Tyler Florence-Ultimate Paella
So I finally ventured out and made Tyler Florence's Ultimate Paella last night after purchasing the pan almost over a year ago. I would have to say even though it was my first time making it, it came out pretty good. However, to achieve perfection I have a few questions.
1) I made the dish stove top in the Paella pan. I put the pan over two burners. However, my house was getting really smokey. Was this because this was the first time making the dish and the pan was not seasoned? I seasoned it the night before with canola oil and placed it in the oven.
2) I started to fry the whole chicken skin down in the pan. I realized this was going to take too long so I moved it on the skillet. Should I have had the butcher cut it in smaller pieces, next time? It was 10 pieces of chicken. Should I have used the wings?
3) Since I was cooking it stove top there were some parts of the rice not fully cooked. Eventually, everything cooked and sucked up the water. However, some pieces of rice were still al dente. How can I avoid this next time?
4) The recipe called to add the shrimp when the rice was al dente.So when I put the shrimp in it cooked too fast. Should I just avoid this and put the shrimp in the last few minutes?
5) The chorizo I purchased from Whole foods- was a bit though any recommendations on a better and cheaper brand?
6) It burned at the bottom. was this cause I was cooking it on the stove top?
Thanks for your help!
1) A pan spanning two burners has a difficult time maintaining an even level of heat over its entire surface. "Smokey", when it comes to a Paella pan, suggests the heat was too high somewhere. Where Tyler speaks to using medium-high heat, he's at the browning stages for the chorizo and chicken. Where the recipe talks about "simmer" (when the rice is introduced) the heat has to come way down. I also don't understand why he uses water when a good fish stock or chicken stock would be much better; IMO.
2) Cut up the chicken (breasts, thighs) and limit your chicken to those pieces. Wings? No.
3) Stir, stir, stir. That's what making Paella requires in its initial phase of development. Think medium/low heat, stir, stir, stir.
4) Hold the shrimp until the very last few minutes of cooking. They cook in about 2 minutes. I don't know where Tyler got the 8 minute cooking time for shrimp. But I disagree with his assessment in that regard.
5) I don't use chorizo in Paella. Can't help there.
6) Nope, cooking it on the stove top wasn't the problem. Heat too high or uneven heat was the problem; perhaps along with not keeping the mixture moving in the initial stages of preparation.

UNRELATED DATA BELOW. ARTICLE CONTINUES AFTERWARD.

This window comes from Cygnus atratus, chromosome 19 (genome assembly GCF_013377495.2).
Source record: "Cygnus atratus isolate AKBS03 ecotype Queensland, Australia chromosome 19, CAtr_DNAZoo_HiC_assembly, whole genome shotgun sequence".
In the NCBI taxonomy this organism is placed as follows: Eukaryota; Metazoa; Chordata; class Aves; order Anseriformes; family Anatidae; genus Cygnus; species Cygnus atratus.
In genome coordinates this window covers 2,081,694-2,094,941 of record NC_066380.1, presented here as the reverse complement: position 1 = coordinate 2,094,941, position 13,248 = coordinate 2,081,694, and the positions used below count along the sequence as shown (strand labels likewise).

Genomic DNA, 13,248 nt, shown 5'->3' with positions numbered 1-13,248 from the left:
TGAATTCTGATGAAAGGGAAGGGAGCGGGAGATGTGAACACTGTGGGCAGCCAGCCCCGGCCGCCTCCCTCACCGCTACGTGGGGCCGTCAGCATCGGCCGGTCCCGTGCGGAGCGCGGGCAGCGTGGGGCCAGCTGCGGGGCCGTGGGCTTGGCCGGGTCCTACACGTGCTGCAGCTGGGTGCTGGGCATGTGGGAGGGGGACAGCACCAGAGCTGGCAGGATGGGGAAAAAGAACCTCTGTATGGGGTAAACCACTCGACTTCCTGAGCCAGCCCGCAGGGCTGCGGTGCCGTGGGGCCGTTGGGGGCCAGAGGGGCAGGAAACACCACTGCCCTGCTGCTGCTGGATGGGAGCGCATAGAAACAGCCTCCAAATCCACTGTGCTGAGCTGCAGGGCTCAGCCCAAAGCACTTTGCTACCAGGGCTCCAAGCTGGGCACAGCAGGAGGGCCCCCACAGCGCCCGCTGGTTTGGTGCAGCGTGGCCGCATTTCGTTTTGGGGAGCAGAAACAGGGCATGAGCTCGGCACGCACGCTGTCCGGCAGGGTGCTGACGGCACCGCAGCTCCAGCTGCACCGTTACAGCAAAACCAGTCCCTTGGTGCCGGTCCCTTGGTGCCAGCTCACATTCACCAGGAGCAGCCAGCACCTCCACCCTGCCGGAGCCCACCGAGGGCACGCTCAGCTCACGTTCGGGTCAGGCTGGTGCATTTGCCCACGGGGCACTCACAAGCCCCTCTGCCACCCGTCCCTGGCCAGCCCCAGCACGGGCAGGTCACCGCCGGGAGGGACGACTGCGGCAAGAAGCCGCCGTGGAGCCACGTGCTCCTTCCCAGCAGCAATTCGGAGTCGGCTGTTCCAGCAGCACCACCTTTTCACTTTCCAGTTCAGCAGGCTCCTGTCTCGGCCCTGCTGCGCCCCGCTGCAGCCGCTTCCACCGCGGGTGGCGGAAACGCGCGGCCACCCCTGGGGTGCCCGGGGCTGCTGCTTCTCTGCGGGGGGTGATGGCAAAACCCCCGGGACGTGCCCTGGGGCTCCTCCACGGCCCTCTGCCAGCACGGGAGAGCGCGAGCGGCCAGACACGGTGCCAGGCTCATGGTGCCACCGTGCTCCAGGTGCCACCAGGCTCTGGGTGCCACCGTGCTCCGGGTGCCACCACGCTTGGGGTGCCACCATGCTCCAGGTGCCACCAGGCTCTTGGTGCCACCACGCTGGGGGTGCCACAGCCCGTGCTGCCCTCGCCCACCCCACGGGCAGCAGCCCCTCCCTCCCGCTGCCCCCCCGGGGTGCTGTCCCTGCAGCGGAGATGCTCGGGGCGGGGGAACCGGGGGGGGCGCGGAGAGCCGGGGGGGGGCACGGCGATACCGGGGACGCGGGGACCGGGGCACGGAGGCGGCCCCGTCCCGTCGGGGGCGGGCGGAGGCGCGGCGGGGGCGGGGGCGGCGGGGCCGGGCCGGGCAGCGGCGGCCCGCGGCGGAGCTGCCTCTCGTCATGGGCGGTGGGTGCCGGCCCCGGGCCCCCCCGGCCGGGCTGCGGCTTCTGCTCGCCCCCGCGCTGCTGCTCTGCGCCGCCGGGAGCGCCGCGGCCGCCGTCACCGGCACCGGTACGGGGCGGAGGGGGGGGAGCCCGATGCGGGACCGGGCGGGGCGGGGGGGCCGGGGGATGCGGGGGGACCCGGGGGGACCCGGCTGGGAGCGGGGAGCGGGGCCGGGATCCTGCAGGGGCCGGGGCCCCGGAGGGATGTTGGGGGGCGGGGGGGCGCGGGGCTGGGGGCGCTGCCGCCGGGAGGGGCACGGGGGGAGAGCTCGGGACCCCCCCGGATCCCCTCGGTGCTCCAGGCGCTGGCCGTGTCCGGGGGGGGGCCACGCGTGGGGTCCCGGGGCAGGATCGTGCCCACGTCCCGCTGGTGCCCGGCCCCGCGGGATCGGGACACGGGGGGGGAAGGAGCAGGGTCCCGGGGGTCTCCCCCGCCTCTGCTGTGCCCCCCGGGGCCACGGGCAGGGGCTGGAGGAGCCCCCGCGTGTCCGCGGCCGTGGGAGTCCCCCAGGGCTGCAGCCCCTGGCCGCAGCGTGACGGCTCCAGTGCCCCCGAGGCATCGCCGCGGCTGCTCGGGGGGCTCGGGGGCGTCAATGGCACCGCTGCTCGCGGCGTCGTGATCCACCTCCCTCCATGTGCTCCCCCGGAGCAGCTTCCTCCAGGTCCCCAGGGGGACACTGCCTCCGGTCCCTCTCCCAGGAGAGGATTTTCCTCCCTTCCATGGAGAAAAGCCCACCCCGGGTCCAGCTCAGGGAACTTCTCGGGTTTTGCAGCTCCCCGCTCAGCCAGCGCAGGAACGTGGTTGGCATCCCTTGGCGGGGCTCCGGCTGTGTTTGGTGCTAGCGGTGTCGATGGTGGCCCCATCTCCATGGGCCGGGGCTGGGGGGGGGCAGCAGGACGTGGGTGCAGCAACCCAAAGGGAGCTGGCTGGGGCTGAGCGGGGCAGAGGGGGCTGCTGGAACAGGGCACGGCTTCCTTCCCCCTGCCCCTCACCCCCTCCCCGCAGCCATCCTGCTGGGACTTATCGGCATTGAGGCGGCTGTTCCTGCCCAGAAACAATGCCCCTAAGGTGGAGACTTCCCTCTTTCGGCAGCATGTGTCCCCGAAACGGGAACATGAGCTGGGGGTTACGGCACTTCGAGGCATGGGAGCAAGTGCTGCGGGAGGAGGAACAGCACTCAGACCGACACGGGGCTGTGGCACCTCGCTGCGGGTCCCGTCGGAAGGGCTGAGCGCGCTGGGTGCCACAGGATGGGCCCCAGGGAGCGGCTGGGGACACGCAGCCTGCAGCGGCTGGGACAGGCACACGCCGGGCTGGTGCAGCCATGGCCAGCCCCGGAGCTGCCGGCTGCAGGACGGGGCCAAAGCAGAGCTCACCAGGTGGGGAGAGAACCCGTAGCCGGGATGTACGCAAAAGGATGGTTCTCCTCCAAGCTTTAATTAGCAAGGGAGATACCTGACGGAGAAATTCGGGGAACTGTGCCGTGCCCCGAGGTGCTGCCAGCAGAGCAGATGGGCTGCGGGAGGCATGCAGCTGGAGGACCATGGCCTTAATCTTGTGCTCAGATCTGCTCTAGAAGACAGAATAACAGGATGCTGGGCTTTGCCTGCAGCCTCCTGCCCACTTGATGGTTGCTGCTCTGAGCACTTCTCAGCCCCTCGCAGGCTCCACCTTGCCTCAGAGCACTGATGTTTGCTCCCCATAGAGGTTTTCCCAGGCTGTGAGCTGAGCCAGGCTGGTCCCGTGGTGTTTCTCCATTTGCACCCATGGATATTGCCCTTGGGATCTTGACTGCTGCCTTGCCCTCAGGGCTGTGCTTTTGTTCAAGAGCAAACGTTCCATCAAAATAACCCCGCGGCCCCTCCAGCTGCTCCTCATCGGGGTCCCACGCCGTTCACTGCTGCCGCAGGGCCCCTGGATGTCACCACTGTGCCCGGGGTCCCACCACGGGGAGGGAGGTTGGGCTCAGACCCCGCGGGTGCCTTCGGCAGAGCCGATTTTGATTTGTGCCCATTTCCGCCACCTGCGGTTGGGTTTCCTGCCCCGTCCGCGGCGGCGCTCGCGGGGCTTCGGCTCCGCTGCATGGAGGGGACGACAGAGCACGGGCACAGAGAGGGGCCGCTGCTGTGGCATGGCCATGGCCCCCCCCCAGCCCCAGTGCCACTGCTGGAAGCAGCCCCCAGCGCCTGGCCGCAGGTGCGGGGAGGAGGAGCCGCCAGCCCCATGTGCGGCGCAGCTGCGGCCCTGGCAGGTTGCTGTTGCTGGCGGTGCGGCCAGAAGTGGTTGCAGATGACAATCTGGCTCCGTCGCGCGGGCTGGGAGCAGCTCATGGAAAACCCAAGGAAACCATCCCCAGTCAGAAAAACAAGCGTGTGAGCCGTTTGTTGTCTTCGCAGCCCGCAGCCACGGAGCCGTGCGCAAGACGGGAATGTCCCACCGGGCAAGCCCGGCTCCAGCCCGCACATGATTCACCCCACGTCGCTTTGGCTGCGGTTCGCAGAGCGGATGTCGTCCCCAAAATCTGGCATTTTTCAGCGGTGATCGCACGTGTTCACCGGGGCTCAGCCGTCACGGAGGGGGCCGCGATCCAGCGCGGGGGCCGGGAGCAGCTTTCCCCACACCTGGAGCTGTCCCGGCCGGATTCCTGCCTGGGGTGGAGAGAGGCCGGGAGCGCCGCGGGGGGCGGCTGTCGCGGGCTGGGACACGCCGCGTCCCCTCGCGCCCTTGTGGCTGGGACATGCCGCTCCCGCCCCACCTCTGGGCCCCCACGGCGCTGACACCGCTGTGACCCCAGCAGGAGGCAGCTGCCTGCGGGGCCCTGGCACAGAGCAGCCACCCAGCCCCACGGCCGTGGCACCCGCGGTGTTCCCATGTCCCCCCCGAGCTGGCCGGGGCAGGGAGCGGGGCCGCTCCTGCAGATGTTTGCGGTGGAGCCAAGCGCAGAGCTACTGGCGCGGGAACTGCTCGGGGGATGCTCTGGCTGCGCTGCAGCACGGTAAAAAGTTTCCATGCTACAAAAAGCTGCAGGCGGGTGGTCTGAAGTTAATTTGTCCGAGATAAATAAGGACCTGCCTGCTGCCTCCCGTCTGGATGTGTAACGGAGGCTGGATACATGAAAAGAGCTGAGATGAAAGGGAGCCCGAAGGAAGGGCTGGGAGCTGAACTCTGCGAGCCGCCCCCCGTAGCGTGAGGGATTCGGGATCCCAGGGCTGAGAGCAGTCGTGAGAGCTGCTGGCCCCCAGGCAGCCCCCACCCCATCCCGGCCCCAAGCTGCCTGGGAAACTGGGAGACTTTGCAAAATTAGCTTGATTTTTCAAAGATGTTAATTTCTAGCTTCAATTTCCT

Stirring might be right when cooking the meats and vegetables, but questionable after adding the rice. I've see Jose Andres be quite adamant about not disturbing the rice once the liquid has been added. This isn't a risotto.
Ideally there should be a toasted rice crust, but it should not be burnt. A beginner shouldn't worry about getting soccarat.
Yeah, I agree paulj. At least throughout the second half of the prep. period, the rice should be left pretty much alone. But in the initial phase it is, IMO, important to keep the liquids evenly distributed until the rice begins to absorb some of it so that the absorption is relatively consistent throughout the mix.
"This isn't risotto" - love it. ;>}
I agree with paulj's comments. I usually start paella on the stove and finish on a round weber charcoal grill, second choice gas grill, and third choice the oven.
I looked at the TF recipe instructions and think the proportions are off. What size paella pan were you using and how many people were you planning to serve?
I like The Spanish Table's recipe approach because it gives ingredient recommendations as a ratio per person. The largest pan I have is around 16-17 inches and I don't think I have ever used more than 3 cups of Bomba style rice for serving about 10-12 people, and the liquid to rice ratio is about 4 to 1.
What diameter is the pan? How much rice did you use? How thick was the rice layer?
I've best luck, when using a 12" pan, starting it on the stove top, but moving it to the oven (with a light foil cover) after adding rice and liquid. While on the burner I moved it around to apply heat to various parts of the pan.
With larger pans, the best way to get even heat (that includes even rice cooking) is with a custom multi ring gas burner, or a distributed fire, e.g. using twigs and vine trimmings if in Spain, or a backyard grill.